Disaster Preparedness for Schools and Businesses

By: Chris Robertson


No one enjoys contemplating natural and manmade disasters. But, as the saying goes, you should always prepare for the worst and hope for the best. Time and again, research has shown that those who have prepared for an emergency fare better in the face of disaster than those who have not. This is true for air travel, where people who mentally map out an evacuation route are more likely to survive an air emergency than other passengers, and it is true for people facing catastrophic events on the ground, such as an earthquake or hurricane.

While disaster preparedness, in the form of supplies and training, is an important consideration for every family, it takes on a whole new meaning for businesses and schools. When you're responsible for other people - or other people's children - you must prepare an appropriate response in case of a natural disaster or terrorist event. This means having adequate disaster preparedness supplies and kits on hand, but it also means ensuring that employees and teachers are appropriately trained.

While there are many sources of emergency supplies and kits, it's common sense that those designed by first responders and emergency services personnel are superior to those compiled by other suppliers. After all, these are the people who are out in the field and who have firsthand experience in dealing with the unimaginable.

If you own or manage a business or school, you can rely on companies created by professional firefighters to deliver both the first aid supplies and the classes you need. For example, a 10-person corporate disaster kit might contain food, water, medical supplies, sanitation materials, and tools to shut off utilities. Similarly, a classroom evacuation pack may contain light sticks, water pouches, survival blankets, and first aid supplies, while a student pack could contain a food bar, water pouches, a light stick, and basic first aid.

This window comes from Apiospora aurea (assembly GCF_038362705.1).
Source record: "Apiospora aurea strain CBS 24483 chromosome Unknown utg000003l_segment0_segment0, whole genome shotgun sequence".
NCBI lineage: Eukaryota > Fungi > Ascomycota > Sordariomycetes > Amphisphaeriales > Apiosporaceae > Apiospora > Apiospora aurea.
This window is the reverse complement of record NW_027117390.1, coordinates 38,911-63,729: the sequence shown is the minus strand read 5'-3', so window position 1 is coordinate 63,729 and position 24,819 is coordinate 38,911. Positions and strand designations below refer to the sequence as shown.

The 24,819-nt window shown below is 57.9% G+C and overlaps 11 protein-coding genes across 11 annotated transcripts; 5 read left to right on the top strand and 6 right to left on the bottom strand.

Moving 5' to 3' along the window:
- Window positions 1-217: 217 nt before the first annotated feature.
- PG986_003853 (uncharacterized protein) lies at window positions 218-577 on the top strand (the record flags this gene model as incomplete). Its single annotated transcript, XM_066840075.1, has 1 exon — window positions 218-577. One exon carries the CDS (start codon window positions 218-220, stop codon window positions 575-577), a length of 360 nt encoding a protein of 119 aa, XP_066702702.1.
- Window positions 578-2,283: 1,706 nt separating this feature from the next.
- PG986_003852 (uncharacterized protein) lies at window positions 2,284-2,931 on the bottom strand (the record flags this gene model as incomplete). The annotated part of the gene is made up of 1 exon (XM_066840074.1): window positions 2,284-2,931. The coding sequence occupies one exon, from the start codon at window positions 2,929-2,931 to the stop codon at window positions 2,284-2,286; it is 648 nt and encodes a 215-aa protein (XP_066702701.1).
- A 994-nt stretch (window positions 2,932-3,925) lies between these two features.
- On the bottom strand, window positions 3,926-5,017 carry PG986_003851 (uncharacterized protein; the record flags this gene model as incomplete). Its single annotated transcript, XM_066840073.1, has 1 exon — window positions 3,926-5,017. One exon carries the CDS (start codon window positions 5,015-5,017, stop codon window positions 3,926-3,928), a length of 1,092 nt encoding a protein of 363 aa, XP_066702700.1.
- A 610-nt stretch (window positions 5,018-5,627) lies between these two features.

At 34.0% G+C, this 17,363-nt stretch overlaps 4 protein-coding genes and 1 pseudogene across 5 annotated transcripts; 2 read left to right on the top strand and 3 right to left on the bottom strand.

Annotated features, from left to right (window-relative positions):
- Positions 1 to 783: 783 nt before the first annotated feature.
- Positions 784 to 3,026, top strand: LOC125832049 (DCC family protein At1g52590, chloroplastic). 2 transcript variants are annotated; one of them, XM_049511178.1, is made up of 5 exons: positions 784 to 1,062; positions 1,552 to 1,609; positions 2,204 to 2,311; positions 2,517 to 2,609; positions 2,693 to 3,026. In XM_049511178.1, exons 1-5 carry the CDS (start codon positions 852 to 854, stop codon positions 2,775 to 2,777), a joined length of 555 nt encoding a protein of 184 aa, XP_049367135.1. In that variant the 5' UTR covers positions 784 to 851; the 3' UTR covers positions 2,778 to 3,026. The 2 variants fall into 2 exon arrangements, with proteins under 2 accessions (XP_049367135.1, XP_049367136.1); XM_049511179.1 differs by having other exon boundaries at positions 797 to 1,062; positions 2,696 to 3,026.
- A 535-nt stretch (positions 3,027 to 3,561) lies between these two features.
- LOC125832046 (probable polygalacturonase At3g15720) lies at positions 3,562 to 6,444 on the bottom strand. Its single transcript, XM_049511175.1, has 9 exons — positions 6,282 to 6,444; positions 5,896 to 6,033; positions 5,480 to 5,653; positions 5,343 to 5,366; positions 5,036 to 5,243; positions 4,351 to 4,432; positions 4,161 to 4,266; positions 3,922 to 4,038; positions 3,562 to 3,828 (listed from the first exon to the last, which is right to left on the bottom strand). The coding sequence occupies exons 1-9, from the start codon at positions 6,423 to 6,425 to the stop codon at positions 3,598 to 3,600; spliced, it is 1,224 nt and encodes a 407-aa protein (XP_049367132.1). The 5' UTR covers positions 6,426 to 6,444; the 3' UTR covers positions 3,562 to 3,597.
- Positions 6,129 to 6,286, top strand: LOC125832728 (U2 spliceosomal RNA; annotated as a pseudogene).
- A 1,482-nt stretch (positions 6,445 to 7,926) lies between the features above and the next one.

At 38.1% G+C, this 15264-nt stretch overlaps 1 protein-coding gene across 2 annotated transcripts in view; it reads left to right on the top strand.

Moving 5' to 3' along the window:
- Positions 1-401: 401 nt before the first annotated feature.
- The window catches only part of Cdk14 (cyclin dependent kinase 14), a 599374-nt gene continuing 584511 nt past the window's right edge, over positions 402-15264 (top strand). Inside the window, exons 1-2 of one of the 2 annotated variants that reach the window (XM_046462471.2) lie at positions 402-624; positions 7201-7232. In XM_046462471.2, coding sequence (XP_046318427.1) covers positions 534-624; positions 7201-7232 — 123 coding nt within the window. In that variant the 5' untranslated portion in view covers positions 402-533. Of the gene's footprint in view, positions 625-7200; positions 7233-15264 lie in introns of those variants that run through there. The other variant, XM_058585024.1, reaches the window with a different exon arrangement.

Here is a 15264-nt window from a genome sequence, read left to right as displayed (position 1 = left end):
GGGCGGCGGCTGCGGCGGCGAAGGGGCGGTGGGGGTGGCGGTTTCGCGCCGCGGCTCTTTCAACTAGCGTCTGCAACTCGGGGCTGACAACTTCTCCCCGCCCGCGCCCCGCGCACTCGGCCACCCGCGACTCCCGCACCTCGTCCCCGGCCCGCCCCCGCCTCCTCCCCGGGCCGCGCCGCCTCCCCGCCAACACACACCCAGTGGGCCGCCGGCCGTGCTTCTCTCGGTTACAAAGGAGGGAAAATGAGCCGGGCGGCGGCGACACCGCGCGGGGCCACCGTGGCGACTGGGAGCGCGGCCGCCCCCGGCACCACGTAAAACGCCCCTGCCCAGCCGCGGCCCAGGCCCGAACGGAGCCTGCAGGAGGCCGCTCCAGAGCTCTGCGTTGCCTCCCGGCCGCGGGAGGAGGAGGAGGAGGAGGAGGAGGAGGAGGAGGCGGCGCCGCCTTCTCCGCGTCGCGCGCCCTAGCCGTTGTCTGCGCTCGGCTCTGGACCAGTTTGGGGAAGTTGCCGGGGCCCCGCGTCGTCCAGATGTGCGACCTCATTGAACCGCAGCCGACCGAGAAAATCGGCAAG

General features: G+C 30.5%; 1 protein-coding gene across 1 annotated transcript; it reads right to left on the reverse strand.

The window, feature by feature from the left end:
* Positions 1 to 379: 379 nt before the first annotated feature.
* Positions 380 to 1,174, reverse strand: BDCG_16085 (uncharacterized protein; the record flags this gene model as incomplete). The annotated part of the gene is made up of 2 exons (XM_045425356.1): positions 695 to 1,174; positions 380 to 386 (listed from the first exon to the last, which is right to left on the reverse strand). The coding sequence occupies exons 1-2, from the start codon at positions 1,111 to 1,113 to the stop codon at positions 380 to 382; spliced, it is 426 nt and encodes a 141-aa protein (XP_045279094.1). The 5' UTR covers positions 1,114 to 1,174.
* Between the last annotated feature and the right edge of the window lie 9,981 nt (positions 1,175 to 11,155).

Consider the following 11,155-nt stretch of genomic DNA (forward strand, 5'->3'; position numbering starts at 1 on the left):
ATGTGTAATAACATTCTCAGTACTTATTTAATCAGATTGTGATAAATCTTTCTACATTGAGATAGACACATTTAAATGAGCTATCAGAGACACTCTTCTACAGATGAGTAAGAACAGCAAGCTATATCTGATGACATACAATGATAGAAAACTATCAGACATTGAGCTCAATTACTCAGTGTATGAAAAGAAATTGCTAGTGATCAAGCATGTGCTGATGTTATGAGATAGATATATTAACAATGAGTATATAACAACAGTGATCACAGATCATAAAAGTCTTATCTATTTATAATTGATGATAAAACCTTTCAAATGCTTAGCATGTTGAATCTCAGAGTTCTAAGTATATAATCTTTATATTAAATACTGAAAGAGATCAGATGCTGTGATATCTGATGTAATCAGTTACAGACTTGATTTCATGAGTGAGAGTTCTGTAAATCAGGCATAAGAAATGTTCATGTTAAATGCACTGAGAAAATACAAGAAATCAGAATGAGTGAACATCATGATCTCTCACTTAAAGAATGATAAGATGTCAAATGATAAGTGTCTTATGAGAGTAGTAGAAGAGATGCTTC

If you're a school administrator, your disaster plan may be outdated. It's critical that your disaster preparedness coordinator learn new best practices and strategies for evacuation and triage, as well as techniques that professionals use for first aid. You'll definitely want to obtain copies of a leading edge disaster response guide for schools, which should cover team organizing, search and rescue, triage, disaster first aid, and lockdown procedures.

If you're a business owner or manager, it's important that your management and disaster teams take classes in survival skills. Often, they will be in a better position to conduct light rescues than first responders, who may not have immediate access to the building. Similarly, they will likely need to know CPR, how to differentiate between serious and minor injuries, and how to treat those conditions that are treatable.

Within the corporate world, "risk management" is a hot topic of discussion. All too often, risk management discussions are limited to financial risk, information security risk, or reputational risk. Any comprehensive risk management assessment should include risks to people and property caused by disasters. In the face of an emergency, you can greatly mitigate the risk of death and further property damage by undergoing the proper training and procuring the proper preparedness supplies.

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Chris Robertson is an author of Majon International, one of the worlds MOST popular internet marketing companies. For tips/information, click here: Disaster preparedness supplies
Visit Majon's business-industry-economy directory.

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